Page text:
Unified communications (UC) has in recent months dominated the enterprise space, but small and medium-sized businesses (SMBs) have been somewhat left to fend for themselves, piecing together ad hoc UC systems for collaboration.
This week, however, Siemens announced a single appliance that unifies communications for SMBs. The vendor claims that it will save smaller companies money while offering them the productivity and collaboration benefits of a robust enterprise-grade UC solution. The HiPath OpenOffice ME is a UC appliance designed for 20 to 150 end users.
The all-in-one appliance introduces presence awareness, which allows calls and contact attempts to be routed to the appropriate device or number. Along with that, it features drag-and-drop conference management, a plug-in that adds UC features to Microsoft Outlook, a call journal illustrating history, voice and fax message boxes, personal auto attendant, live call recording, and dialing from any application.
Richard Wood, Siemens' global vice president of portfolio marketing, said presence status allows end users to see co-workers' availability for a phone call or ad hoc conference. Integrating with Outlook means that presence information is taken from the user's calendar and used to change call routing preferences and voicemail greetings dynamically. The appliance also has a mobility feature that can send calls and other contacts to devices.
"SMBs have the same communication pain points as enterprises, but the SMB has fewer resources," Wood said, adding that scarce resources have limited the traction of UC in the SMB.
In a recent report, AMI-Partners noted that many SMBs have the desire to implement UC but lack the knowledge of where to start.
"Whether using Skype on their smartphones, installing in-house IP PBXs or using Web conferencing services, SMBs are clearly signaling their desire to utilize all available communications and collaboration solutions," said AMI-Partners vice president Sanjeev Aggarwal. "However, SMBs are not familiar with the notion of unified communications, nor are they aware of the various platforms being cobbled together through acquisitions in the IT space."
"What SMBs need and are willing to pay for today are easy-to-use point solutions that can help them enhance their business communications and collaboration skills at little cost and without requiring heavy IT support," Aggarwal said.
The report also noted that the market lacks an integrated UC platform designed specifically for smaller companies.
"What's missing, really, is the easy-to-use integrated platforms," Aggarwal said. "There really hasn't been a vendor that can bring it all together in an integrated platform specifically for the SMB. With the right focus, an integrated solution can really make a difference here. The piecemeal approach only gets them so far in terms of what the key goals are."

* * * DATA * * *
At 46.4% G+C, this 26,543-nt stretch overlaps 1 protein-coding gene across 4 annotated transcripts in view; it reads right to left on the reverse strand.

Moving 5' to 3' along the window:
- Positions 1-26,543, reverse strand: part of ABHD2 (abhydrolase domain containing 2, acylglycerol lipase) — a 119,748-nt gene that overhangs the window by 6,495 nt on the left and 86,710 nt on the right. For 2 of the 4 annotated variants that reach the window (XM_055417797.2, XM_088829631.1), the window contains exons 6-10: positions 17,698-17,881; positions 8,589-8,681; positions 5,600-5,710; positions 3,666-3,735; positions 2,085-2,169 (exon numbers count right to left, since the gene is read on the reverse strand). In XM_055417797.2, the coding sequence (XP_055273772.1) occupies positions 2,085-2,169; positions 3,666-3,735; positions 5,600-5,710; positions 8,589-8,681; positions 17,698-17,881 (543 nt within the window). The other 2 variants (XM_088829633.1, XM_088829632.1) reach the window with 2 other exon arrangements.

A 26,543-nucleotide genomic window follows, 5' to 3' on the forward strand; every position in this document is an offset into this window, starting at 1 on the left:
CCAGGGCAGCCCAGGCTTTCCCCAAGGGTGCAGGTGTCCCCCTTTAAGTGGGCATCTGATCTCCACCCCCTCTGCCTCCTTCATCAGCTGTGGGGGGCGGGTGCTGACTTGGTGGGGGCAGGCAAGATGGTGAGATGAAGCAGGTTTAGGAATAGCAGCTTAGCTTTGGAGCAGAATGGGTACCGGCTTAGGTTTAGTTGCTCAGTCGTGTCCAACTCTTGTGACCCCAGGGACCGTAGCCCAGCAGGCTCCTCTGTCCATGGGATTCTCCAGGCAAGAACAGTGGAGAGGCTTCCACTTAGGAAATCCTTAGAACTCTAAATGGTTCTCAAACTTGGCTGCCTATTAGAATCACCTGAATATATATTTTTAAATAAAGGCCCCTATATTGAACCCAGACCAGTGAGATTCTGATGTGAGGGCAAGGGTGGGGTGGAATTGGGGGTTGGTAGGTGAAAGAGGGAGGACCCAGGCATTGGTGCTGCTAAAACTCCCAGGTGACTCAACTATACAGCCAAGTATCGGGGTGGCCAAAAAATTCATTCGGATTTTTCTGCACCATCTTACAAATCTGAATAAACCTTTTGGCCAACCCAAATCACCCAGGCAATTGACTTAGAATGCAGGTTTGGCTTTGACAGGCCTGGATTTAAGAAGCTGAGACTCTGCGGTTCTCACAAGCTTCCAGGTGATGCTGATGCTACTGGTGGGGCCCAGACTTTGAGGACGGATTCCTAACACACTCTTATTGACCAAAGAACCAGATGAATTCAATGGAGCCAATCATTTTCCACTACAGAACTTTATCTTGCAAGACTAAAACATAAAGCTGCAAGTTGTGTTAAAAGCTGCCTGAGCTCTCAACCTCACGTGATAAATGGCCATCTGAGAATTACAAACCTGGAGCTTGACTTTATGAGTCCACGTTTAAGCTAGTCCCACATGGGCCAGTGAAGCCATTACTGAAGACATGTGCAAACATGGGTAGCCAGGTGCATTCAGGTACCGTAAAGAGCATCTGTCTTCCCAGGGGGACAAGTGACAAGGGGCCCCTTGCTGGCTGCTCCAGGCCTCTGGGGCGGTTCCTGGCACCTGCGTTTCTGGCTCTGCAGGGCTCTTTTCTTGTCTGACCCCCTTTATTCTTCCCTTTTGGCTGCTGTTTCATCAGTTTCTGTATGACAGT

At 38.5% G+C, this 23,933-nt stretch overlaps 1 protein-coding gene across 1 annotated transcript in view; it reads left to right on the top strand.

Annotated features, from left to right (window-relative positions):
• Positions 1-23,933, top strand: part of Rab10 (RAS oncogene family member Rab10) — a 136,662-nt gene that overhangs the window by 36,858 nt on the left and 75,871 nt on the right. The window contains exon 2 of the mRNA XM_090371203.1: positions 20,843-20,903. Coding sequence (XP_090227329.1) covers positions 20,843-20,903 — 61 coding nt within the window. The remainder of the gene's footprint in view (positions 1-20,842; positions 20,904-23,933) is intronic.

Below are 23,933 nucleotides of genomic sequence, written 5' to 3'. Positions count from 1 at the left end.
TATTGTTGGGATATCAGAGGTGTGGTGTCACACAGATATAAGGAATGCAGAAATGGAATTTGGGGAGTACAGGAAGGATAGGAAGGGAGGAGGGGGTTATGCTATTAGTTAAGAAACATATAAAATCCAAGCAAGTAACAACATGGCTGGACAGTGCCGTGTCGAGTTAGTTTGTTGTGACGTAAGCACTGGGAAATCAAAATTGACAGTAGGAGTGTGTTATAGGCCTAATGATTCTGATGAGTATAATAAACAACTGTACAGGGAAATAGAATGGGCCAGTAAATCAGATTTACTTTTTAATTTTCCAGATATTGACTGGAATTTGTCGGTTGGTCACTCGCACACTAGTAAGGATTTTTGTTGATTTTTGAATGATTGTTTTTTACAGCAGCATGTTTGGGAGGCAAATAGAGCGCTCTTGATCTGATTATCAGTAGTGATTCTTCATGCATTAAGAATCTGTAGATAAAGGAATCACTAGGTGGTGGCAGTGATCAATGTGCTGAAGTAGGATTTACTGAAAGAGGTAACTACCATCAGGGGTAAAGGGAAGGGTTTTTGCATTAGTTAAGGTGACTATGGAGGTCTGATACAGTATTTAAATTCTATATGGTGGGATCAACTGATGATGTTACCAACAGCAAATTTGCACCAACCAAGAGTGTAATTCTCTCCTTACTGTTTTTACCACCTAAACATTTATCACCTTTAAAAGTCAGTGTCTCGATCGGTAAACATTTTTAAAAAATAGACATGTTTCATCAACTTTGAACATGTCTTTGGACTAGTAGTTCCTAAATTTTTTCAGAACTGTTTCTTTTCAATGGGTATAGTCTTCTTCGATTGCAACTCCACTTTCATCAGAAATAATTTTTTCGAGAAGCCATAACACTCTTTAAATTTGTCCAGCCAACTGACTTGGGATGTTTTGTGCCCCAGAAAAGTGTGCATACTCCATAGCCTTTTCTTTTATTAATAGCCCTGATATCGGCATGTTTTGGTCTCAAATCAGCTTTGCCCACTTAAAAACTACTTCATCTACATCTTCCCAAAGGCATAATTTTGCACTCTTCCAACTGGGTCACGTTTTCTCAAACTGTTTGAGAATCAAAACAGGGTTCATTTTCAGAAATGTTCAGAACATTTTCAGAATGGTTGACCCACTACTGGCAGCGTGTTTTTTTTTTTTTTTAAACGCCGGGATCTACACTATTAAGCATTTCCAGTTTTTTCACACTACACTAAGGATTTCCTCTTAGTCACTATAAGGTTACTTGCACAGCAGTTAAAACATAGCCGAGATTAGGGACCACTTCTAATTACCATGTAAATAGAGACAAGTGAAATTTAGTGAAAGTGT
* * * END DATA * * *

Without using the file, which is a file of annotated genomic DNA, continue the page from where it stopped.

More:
Frost and Sullivan analyst Krithi Rao agreed that the SMB market has been somewhat neglected by UC vendors because they often lack pockets deep enough to afford viable solutions. But she added that as SMBs' UC needs have changed, the vendor community has also begun to step up.
Rao said many SMBs want to give the appearance that they are enterprise-sized, and lack of physical space and resources has made that difficult.
"Anything targeted toward them needs to be affordable and efficient," she said. "You have to make sure the installation, administration and management is also simple."
Siemens has come to the table with a platform that SMBs can deploy cheaply and easily, with very little overhead, she said, adding that the single-platform approach could entice more SMBs to jump into the UC arena.
"SMBs want all of the UC capabilities on a single platform," Rao said. "You can deploy the whole [Siemens] solution on one server, one platform."
Shayne Spackman, IT director for Santa Barbara Charter, a three-aircraft charter company with about 20 employees, said his goals for unified communications boil down to efficiency, productivity and customer service.
"For the customer, being able to reach the person they want in the quickest fashion is key," he said. "The bottom line is efficiency."
Before UC was added to the network, Spackman said, a call would come in and it could take a few tries for employees to track down the right person to receive that call. They would try instant messaging, calling the mobile device, sending an email and ringing the desk phone.
"It interrupts the process," he said, adding that presence information now dictates the best way to connect the call. "It unifies all of the different areas for the people we're contacted by. You don't have to use four different programs to contact someone. That ability to contact somebody quickly is going to be the best value."